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Does “wandering” prepare storytellers better than education?

I am a planner. This should come a no surprise to anyone that knows me, but to those who do not, every activity during my day is planned down to the hour if not the minute. I have a tedious calendar on my phone, which syncs to my computer, and both are color-coded to my planner. Yes, I do sound insane when I put it that way, but that is just how I’ve found I am able to function with two and a half jobs and a full course load. In short, according to society, I am doing everything right. I pay attention to my credit score and savings account, I went to college after taking the ACT as many times as it took to get all of the scholarships needed to pay for my degree, and I even have a plan to pay off the debts that I do have. So why as graduation crawls closer and closer (194 days, but who is counting?) do I seem to encounter more and more people and stories of people who are successful outside of a degree in the field that I want to be in, and had no intention of ending up in my dream position? For example, Natalie Fobes, an unbelievably successful photographer who had no intention of becoming one. She has worked for National Geographic, and is the winner of the Pulitzer Prize, the Scripps Howard Meeman Award and the Alicia Patterson Fellowship. Now, just for fun, she’s dabbling in portrait photography, something that I do on the weekends to make ends meat. However, she was a bit of a wandering soul at my age of 21. So here’s my question: is all of my planning holding me back? Most would consider me successful for my age. I am involved at school, am on the deans list, have studied abroad, and have a growing portfolio (that I obsess over) that just recently grew to include “photographing President Obama.”

 

So, will I be as successful as I hope to be just because I didn’t fall into a passion, but that I knew from a young age that this is what I want to do with my life? Call it the “senior jitters” perhaps, but this fear has been in the back of my head for a while.

I have a friend, let’s call him Joe. Joe is an incredibly talented videographer and script-writer. He started out at Marshall University in 2013, my sophomore year. He excelled in journalism classes and at his internship with a local film company. The following summer, after some fall out with friends and family, he moved to Germany, where he filmed and wrote, and cultivated his passions. All at once, a little under a year later, he reappeared with hardly any notice. During this time, he visited me at my apartment in Huntington and we talked about life and “finding ourselves” and careers. A few months later, he enrolled at the University of Kentucky where he planned on studying medicine (like his family wanted him to), but took an internship with a film company there and excelled there as well. Fast-forward a little bit, he couldn’t stand the medical program, so, he moved to Colorado. From there, I haven’t been entirely clued into the details, but his camera and laptop were stolen. Poor Joe. Next thing I hear about him, he has moved to Colorado, his profile photo on Facebook changed to a photo of him on a cliffside overlook. As far as I know, Joe is living in Colorado, working for the postal service and gets to hike and adventure on his days off.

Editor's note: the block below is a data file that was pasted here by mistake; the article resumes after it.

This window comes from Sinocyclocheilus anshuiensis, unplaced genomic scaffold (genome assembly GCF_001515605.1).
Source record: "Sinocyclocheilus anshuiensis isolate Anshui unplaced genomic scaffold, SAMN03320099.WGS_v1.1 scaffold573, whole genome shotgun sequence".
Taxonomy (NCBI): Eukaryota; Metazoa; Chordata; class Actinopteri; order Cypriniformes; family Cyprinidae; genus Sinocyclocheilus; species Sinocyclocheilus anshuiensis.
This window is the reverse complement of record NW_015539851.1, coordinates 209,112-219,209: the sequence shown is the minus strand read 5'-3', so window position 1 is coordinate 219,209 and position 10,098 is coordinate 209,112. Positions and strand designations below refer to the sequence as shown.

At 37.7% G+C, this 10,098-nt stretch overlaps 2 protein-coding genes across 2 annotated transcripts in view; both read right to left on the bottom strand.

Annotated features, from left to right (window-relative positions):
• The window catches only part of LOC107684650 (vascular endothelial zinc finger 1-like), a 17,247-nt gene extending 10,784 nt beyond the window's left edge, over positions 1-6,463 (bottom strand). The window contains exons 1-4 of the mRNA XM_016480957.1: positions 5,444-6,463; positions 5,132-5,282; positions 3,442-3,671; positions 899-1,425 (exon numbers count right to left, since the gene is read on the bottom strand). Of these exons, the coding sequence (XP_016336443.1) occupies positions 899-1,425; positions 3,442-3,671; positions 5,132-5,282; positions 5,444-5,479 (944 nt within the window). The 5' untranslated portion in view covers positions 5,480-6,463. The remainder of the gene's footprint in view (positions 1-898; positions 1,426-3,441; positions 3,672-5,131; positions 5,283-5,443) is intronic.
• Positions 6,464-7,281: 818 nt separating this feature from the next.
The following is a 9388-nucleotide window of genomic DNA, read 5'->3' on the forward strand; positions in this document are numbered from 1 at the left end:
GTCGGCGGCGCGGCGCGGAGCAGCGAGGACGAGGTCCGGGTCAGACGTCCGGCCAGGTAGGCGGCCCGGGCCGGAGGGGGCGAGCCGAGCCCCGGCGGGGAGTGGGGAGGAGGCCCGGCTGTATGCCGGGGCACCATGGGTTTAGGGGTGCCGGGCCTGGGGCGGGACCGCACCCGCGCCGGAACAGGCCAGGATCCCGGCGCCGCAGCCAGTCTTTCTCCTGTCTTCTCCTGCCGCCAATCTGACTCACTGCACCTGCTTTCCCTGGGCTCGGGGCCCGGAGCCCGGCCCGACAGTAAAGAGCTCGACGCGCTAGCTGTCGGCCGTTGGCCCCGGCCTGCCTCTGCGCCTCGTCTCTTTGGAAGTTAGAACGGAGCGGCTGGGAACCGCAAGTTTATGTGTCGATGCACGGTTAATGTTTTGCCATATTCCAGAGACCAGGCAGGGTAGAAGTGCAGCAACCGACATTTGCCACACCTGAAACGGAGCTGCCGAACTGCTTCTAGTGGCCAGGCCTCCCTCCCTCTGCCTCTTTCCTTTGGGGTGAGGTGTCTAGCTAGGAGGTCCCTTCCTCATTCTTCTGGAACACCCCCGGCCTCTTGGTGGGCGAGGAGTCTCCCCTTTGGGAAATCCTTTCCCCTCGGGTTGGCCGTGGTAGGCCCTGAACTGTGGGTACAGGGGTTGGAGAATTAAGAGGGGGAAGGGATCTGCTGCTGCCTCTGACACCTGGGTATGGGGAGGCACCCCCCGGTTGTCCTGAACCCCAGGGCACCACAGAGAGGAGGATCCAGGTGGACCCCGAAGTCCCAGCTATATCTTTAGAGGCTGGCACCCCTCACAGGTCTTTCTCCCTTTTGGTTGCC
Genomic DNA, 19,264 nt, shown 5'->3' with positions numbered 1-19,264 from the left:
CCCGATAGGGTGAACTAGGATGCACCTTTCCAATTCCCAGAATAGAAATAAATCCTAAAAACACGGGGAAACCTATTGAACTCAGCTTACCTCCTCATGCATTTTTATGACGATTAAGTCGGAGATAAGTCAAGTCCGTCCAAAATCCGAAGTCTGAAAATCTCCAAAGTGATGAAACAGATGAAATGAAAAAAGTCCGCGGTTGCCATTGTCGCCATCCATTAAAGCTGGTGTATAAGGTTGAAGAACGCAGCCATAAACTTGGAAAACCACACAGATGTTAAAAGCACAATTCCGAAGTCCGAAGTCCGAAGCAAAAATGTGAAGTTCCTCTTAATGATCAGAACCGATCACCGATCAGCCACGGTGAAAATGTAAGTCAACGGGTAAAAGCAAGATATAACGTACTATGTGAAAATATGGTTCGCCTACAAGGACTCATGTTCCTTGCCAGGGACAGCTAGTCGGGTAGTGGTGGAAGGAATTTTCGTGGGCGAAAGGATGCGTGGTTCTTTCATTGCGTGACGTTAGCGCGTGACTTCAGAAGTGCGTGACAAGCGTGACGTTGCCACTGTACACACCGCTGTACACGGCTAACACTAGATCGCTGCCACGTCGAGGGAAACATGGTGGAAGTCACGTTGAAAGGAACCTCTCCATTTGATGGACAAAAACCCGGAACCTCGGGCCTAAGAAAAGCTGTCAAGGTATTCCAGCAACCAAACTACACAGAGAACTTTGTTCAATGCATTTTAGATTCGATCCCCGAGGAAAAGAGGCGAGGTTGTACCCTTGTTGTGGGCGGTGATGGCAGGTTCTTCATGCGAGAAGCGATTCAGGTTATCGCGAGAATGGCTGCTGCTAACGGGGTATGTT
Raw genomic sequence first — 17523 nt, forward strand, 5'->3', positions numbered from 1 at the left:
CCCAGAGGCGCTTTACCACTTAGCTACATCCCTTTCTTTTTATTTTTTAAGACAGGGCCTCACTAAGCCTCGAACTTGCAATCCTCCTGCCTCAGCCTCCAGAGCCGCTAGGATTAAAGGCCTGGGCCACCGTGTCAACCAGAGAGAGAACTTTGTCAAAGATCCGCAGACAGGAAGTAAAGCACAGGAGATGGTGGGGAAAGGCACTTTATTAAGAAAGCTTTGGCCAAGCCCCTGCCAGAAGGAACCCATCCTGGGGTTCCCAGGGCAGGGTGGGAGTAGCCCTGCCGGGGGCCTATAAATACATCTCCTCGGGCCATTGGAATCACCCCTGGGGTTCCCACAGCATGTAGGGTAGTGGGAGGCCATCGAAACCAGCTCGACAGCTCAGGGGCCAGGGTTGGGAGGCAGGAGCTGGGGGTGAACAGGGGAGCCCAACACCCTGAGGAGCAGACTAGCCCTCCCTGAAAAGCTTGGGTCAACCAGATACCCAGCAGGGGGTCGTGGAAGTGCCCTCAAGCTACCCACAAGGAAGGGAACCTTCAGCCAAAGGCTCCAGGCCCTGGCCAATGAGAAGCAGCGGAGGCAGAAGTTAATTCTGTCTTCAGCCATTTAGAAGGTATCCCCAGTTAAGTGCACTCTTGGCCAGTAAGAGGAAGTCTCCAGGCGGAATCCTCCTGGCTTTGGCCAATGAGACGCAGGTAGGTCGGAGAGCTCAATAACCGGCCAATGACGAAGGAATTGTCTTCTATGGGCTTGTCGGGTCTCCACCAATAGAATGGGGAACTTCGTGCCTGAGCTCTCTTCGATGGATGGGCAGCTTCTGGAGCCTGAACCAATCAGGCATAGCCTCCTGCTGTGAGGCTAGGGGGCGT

I envy him, obviously. The question is, will he be more prepared to tell stories for a living by living stories, than I will be from a college education? I’ve come to the conclusion that in many ways, we’re equal and entirely different at the same time. It is like the saying, “apples and oranges;” to compare the two is to compare two completely different people and lives, and that is not fair to either one of us. I chose to believe that passion and drive are what really make or break careers. It’s not about the specifics of how a person learns, whether that is in a classroom, or on the road. I don’t regret going to college; I think this was the right path for me, and I think Joe has chosen the right path for himself. To not follow after our passions would be the real problem.